Referring again to FIG. 1, outer shaft 14 is an elongate tube having a central lumen 34 (FIGS. 3 and 4) for telescopically receiving the inner shaft 12. The outer shaft may have an open distal end as shown in FIGS. 1-6 or it may have a closed distal end as shown with respect with the third embodiment in FIGS. 14-17. It should be noted that if the distal end is closed, only the more proximal of the o-ring seals 32 is needed.

The outer shaft 14 is preferably formed of a thermoplastic polymer, polyamid ether, polyurethane or other material having similar properties. It may be configured in a variety of ways, depending on the location within the heart at which the procedure is to be conducted. For example, the outer shaft 14 may be flexible to facilitate movement of the catheter 10 through a patient's vasculature and into the cardiac chamber. It may have a distal section which is pre-shaped to facilitate contact between the shaft and the target cardiac tissue during ablation. It may also include a stainless steel braid embedded in its walls by means conventionally known in the art in order to improve the torque characteristics of the shaft and to thus make it easier to maneuver through a patient's vessels and heart.

A window 36 (FIGS. 1 and 3) is formed in the outer shaft 14 near the distal end. The window 36 is formed in a manner which permits fluid to flow out of the outer shaft via the window. For each of the described embodiments, the window is preferably a cutout section covered with a porous material (FIG. 3) such as porous mesh or heat shrink polyethylene, silicone, or other polymeric materials having a plurality of small holes or perforations. It may also be an area of the outer shaft which is provided with a plurality of tiny holes as shown with respect to the second embodiment in FIG. 7. The plurality of tiny holes or the porous material allows for more even distribution of the fluid flow and reduces the chance that blood can enter the shaft member through the window. Alternatively, the window may be simply a cutout section of the outer shaft without any additional covering. Additional windows may be provided to be spaced circumferentially and/or longitudinally of the window 36.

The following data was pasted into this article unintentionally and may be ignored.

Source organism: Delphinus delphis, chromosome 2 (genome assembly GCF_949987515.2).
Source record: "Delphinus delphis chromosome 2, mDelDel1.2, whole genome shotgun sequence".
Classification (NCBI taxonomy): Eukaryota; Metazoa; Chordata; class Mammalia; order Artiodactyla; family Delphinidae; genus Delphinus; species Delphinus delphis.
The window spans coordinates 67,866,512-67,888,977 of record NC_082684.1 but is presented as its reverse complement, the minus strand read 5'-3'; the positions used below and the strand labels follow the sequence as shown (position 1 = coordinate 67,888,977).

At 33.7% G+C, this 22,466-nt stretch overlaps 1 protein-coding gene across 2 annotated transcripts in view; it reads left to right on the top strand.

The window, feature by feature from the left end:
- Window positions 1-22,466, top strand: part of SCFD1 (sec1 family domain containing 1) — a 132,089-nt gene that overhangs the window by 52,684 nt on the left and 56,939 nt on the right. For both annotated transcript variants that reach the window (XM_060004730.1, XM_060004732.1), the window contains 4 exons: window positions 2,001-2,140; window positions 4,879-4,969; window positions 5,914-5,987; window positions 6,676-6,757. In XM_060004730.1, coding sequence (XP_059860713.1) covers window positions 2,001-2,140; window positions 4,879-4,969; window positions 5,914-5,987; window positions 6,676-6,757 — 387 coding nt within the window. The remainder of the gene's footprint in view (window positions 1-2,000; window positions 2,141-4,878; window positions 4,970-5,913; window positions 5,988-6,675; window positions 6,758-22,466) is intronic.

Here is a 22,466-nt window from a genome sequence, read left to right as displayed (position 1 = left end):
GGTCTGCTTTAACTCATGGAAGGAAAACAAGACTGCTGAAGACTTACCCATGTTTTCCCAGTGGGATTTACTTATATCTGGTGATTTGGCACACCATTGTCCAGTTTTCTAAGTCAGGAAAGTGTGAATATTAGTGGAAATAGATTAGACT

Radiopaque markers 38a, 38b are positioned adjacent to the window 36 so that the location of the window can be detected under fluoroscopy. Preferably, the markers 38a, 38b are also mapping/pacing electrodes.

During use of the catheter 10 of FIGS. 1 through 6, the inner shaft 12 is first inserted telescopically into the lumen 34 of the outer shaft 14. The O-ring seals 32 on the inner shaft contact the interior surface of outer shaft lumen 34. This creates fluid tight seals between the inner and outer shafts at the ablation section 16 of the catheter 10.

Next, catheter 10 is inserted through a patient's vasculature to position ablation section 16 within the cardiac chamber in which ablation is to be performed. The ablation section 16 is positioned, preferably under fluoroscopy(with the markers 38 being used to identify the proximal and distal ends of the window section 36), against the tissue so that the window section 36 of the outer shaft 14 is adjacent to the target cardiac tissue. The relative positions of the inner and outer shafts 12, 14 are adjusted by sliding one relative to the other, to position some (FIG. 5) or all (FIG. 6) of the electrodes 18 and openings 20 within the window section 36.

The ablation section 16 is next positioned such that the window 36 is adjacent to the target tissue. Delivery of RF energy to the endocardial tissue is commenced once window 36 is in contact with the desired region of the endocardial surface. It may be desirable to configure the radiopaque markers 38a, 38b to also serve as electrical pacing/mapping catheters so that contact between the catheter 10 and the cardiac tissue over the length of the ablation section 16 may be assessed prior to and during ablation.